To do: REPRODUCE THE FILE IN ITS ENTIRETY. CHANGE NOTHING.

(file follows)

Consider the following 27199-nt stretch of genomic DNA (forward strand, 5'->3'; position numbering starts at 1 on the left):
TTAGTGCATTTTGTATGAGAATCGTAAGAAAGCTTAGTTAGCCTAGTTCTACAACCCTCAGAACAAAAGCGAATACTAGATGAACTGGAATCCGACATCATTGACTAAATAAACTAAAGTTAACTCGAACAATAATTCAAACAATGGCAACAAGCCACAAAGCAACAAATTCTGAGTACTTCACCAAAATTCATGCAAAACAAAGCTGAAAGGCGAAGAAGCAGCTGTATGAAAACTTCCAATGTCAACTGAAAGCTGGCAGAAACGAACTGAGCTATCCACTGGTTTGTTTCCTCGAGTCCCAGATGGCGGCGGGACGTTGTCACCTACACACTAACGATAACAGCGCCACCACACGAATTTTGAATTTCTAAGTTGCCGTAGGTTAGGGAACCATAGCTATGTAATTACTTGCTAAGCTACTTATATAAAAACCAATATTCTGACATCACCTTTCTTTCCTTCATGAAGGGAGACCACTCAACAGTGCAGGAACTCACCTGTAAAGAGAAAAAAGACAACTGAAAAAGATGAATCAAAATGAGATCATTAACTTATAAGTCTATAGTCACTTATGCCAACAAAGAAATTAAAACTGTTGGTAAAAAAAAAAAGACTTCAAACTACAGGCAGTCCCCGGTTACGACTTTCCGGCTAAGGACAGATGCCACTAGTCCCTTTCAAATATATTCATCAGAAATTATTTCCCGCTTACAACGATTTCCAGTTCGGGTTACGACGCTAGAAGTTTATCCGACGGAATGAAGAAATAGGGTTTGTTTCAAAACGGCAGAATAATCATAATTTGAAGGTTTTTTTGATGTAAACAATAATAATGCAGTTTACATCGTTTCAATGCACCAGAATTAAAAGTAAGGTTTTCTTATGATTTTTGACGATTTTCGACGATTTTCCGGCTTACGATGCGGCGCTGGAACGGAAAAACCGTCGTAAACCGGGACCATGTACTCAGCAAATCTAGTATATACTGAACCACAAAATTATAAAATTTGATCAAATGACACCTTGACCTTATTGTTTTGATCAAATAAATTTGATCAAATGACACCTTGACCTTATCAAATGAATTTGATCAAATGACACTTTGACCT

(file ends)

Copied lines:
Consider the following 27199-nt stretch of genomic DNA (forward strand, 5'->3'; position numbering starts at 1 on the left):
TTAGTGCATTTTGTATGAGAATCGTAAGAAAGCTTAGTTAGCCTAGTTCTACAACCCTCAGAACAAAAGCGAATACTAGATGAACTGGAATCCGACATCATTGACTAAATAAACTAAAGTTAACTCGAACAATAATTCAAACAATGGCAACAAGCCACAAAGCAACAAATTCTGAGTACTTCACCAAAATTCATGCAAAACAAAGCTGAAAGGCGAAGAAGCAGCTGTATGAAAACTTCCAATGTCAACTGAAAGCTGGCAGAAACGAACTGAGCTATCCACTGGTTTGTTTCCTCGAGTCCCAGATGGCGGCGGGACGTTGTCACCTACACACTAACGATAACAGCGCCACCACACGAATTTTGAATTTCTAAGTTGCCGTAGGTTAGGGAACCATAGCTATGTAATTACTTGCTAAGCTACTTATATAAAAACCAATATTCTGACATCACCTTTCTTTCCTTCATGAAGGGAGACCACTCAACAGTGCAGGAACTCACCTGTAAAGAGAAAAAAGACAACTGAAAAAGATGAATCAAAATGAGATCATTAACTTATAAGTCTATAGTCACTTATGCCAACAAAGAAATTAAAACTGTTGGTAAAAAAAAAAAGACTTCAAACTACAGGCAGTCCCCGGTTACGACTTTCCGGCTAAGGACAGATGCCACTAGTCCCTTTCAAATATATTCATCAGAAATTATTTCCCGCTTACAACGATTTCCAGTTCGGGTTACGACGCTAGAAGTTTATCCGACGGAATGAAGAAATAGGGTTTGTTTCAAAACGGCAGAATAATCATAATTTGAAGGTTTTTTTGATGTAAACAATAATAATGCAGTTTACATCGTTTCAATGCACCAGAATTAAAAGTAAGGTTTTCTTATGATTTTTGACGATTTTCGACGATTTTCCGGCTTACGATGCGGCGCTGGAACGGAAAAACCGTCGTAAACCGGGACCATGTACTCAGCAAATCTAGTATATACTGAACCACAAAATTATAAAATTTGATCAAATGACACCTTGACCTTATTGTTTTGATCAAATAAATTTGATCAAATGACACCTTGACCTTATCAAATGAATTTGATCAAATGACACTTTGACCT